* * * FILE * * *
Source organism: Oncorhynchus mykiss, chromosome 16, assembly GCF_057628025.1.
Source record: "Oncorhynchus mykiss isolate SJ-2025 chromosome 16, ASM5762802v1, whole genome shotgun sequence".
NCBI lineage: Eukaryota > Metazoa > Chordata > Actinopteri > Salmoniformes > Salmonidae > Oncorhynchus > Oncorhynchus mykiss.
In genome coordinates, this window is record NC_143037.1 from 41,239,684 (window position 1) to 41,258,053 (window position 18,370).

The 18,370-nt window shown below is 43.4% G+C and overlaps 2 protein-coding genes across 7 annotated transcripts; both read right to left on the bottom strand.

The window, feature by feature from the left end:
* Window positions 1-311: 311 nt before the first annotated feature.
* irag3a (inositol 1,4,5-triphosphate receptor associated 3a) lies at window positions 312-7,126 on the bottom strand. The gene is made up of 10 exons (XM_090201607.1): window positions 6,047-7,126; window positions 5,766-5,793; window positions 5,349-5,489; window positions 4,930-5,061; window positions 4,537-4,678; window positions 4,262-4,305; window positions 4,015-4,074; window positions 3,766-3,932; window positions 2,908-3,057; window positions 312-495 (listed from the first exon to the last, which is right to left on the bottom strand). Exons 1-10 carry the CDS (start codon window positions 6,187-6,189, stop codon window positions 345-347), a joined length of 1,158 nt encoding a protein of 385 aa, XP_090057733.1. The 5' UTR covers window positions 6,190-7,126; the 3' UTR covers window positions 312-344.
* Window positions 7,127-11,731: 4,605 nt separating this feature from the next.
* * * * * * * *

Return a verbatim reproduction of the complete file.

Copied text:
Source organism: Oncorhynchus mykiss, chromosome 16, assembly GCF_057628025.1.
Source record: "Oncorhynchus mykiss isolate SJ-2025 chromosome 16, ASM5762802v1, whole genome shotgun sequence".
NCBI lineage: Eukaryota > Metazoa > Chordata > Actinopteri > Salmoniformes > Salmonidae > Oncorhynchus > Oncorhynchus mykiss.
In genome coordinates, this window is record NC_143037.1 from 41,239,684 (window position 1) to 41,258,053 (window position 18,370).

The 18,370-nt window shown below is 43.4% G+C and overlaps 2 protein-coding genes across 7 annotated transcripts; both read right to left on the bottom strand.

The window, feature by feature from the left end:
* Window positions 1-311: 311 nt before the first annotated feature.
* irag3a (inositol 1,4,5-triphosphate receptor associated 3a) lies at window positions 312-7,126 on the bottom strand. The gene is made up of 10 exons (XM_090201607.1): window positions 6,047-7,126; window positions 5,766-5,793; window positions 5,349-5,489; window positions 4,930-5,061; window positions 4,537-4,678; window positions 4,262-4,305; window positions 4,015-4,074; window positions 3,766-3,932; window positions 2,908-3,057; window positions 312-495 (listed from the first exon to the last, which is right to left on the bottom strand). Exons 1-10 carry the CDS (start codon window positions 6,187-6,189, stop codon window positions 345-347), a joined length of 1,158 nt encoding a protein of 385 aa, XP_090057733.1. The 5' UTR covers window positions 6,190-7,126; the 3' UTR covers window positions 312-344.
* Window positions 7,127-11,731: 4,605 nt separating this feature from the next.